This 1883 review contains spoilers.
1883 Episode 8
In most of Taylor Sheridan’s shows, he has done well to pace out the story, with thrills coming at regular intervals, paired with the occasional “character building” episode to ultimately push story arcs towards the season’s conclusion. Episode 8 of 1883’s premiere season “The Weep of Surrender” is entirely a character building episode. Which fans, like myself, should definitely appreciate as it’s the secret to the richness of the fan-favorite characters of 1883 and Yellowstone.
In last weeks’ episode, we were introduced to the chiseled Native American alpha, Sam, who very quickly caught the eye of Elsa after the death of her first love, Ennis. While Shae, Thomas, the Duttons and the Immigrants begin to rebuild after the fierce storm in the last episode, Sam helps the group search for their missing cattle. This allows Elsa and Sam to get to know each other even more as he (as most men who fall for her) seems to love and encourage her free spirit. The two even bond over hunting buffalo, and Elsa, who seems to be able to roll with anything, gets her first kill and takes yet another step to confirming she is the real survivor of the Dutton clan. As much as fans may embrace the strong nature of Dutton women that can be found in Elsa, her mother, Margaret laments how much she’s losing her daughter more and more.
There are larger issues to be discussed though, as Shae, Thomas, James and Charlie Goodnight (played by Sheridan) run through the groups’ options. Things always seem to get even more desperate with every step they take, and now, with provisions destroyed, and several wagons lost in the tornado, Shae admits defeat, even slightly. He and Charlie agree that Denver, not Oregon may be the best bet for survival, which seems to trigger something in James. He refuses to allow Shae to make that decision for the immigrants, and tells him he has to offer them the choice; to push on to Oklahoma in even harsher conditions, or play it safe in Denver.
It’s one of the better character moments for James, who in typical Dutton fashion, is more than often laconic. He chooses his words very carefully, and in this moment of passion, we see what drives him and families like him throughout American history to make this push across an unforgiving country. In short, we see the Dutton in him, and those moments are too few and far between compared to what we get from his ancestor John in Yellowstone.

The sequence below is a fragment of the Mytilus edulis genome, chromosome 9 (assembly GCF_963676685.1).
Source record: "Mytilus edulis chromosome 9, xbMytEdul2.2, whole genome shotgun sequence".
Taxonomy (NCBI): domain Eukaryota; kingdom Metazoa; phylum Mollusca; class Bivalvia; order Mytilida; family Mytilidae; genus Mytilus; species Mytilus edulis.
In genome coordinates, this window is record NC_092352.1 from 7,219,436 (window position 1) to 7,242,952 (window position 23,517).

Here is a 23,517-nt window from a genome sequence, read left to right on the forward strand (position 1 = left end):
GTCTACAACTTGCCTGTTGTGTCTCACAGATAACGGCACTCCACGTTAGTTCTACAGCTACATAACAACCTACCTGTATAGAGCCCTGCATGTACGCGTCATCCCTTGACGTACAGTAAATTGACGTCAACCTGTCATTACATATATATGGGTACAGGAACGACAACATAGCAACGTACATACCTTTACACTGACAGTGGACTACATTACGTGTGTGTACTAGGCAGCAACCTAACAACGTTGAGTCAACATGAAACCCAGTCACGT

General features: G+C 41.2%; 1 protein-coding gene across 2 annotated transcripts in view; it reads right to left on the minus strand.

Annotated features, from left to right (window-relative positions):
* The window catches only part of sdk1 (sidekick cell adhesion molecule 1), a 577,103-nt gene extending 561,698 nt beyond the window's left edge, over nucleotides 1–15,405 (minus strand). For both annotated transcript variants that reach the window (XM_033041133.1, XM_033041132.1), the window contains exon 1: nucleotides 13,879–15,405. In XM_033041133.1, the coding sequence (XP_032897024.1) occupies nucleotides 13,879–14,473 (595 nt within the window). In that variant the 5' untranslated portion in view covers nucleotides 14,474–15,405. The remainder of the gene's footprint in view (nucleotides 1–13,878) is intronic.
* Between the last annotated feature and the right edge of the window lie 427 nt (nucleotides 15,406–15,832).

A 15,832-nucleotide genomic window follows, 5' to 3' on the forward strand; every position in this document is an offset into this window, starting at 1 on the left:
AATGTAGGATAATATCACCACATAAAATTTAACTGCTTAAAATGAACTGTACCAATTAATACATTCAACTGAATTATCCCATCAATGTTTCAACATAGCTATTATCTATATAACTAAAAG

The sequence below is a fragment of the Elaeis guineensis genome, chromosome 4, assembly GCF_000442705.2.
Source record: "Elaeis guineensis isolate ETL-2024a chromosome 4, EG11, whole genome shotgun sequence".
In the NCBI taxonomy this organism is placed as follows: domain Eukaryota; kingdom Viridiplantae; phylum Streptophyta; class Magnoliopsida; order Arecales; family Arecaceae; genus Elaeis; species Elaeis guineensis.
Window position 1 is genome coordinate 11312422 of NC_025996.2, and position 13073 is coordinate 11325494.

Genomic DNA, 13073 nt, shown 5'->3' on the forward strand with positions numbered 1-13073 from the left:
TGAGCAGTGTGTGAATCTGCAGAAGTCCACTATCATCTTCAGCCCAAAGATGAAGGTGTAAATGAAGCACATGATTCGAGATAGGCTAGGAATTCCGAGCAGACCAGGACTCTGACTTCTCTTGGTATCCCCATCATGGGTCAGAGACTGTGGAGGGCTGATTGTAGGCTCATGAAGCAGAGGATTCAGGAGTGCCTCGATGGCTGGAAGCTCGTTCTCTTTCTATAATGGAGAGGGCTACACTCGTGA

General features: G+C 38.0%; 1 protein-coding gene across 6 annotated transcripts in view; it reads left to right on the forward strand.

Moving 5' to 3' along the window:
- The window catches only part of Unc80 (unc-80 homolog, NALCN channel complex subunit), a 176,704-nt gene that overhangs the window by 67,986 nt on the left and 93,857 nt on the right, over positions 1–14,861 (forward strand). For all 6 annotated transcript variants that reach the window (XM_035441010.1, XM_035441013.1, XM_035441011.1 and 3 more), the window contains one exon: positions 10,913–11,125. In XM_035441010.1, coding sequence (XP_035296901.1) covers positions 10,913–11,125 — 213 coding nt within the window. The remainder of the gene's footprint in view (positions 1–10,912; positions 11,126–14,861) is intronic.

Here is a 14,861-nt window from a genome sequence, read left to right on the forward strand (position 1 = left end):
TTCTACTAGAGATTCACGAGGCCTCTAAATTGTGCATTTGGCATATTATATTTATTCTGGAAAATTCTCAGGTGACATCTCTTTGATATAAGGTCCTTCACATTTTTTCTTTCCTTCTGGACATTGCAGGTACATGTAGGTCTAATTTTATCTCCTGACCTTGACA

In fact, the episode is loaded with amazingly well-written character moments. Margaret tells Elsa that she will never stand in the way of James when she sees this fire in him. That he has a journey, or as she calls it a “map in his head” that no one can prevent him from completing. It’s one of the better links between this generation of Dutton and the Yellowstone generation, as we see the seeds of why all Duttons are creatures of destiny and drive.
The best aspect of this episode is we saw a major shift in leadership, possibly even changing the dynamic of the show for the remaining two episodes. James, while opinionated, so far has remained quiet, but with Shae shortchanging the immigrants in James’ eyes, he had enough, and steps up to take charge and lead the immigrants to perhaps glory (or perhaps more suffering). As always Sam Elliott’s acting is superb, as was the writing in the scene where he graciously accepts that James is the man to lead them. Shae acknowledges everyone trusts James, and that might just be enough to lead them to the promised land. This is a much needed moment in the show to give James Dutton a chance to be the leader of men we know him to be.
In one of the more enjoyable fireside chats between James and Margaret, they also joke about how quickly Elsa is in love again. When James mocks his daughter’s fickle heart saying “She’s going to fall in love with every man she meets until one of them sticks”, he’s also saying what the audience is thinking. While there have been moments of 1883 that have seemed rushed, (and perhaps this romance with Sam is yet another one of those moments), what I admire about Sheridan’s writing in this episode, is that he acknowledges that pace in a very tongue-and-cheek manner.
Yet the circumstances of the last two episodes have hit the audience like the aforementioned tornado. Charlie Goodnight comes in and leaves as quickly as the twister. Sam and Elsa fall for each other in the blink of an eye, and with the romance reaching yet another peak in this week’s episode with their betrothal and exclamation of their undying love, I was left wondering how that story can possibly conclude this season. It would be great to see Isabel May as Elsa given more time to develop the character at a more believable pace, because she is the voice of the show (quite literally when she narrates). Yet with Elsa following her family, leaving her beloved Sam behind, it seems like another moment to let a beautiful storyline drift away with no real closure. Sheridan has been guilty of that in the past, with several plot holes remaining unanswered in Yellowstone’s four seasons thus far.
Ultimately, it remains to be seen how rushed it feels further down the line, predominantly depending on whether the show will have another season, and the story will continue. With only two episodes left this season, it will be interesting to see how many of those questions remain unanswered.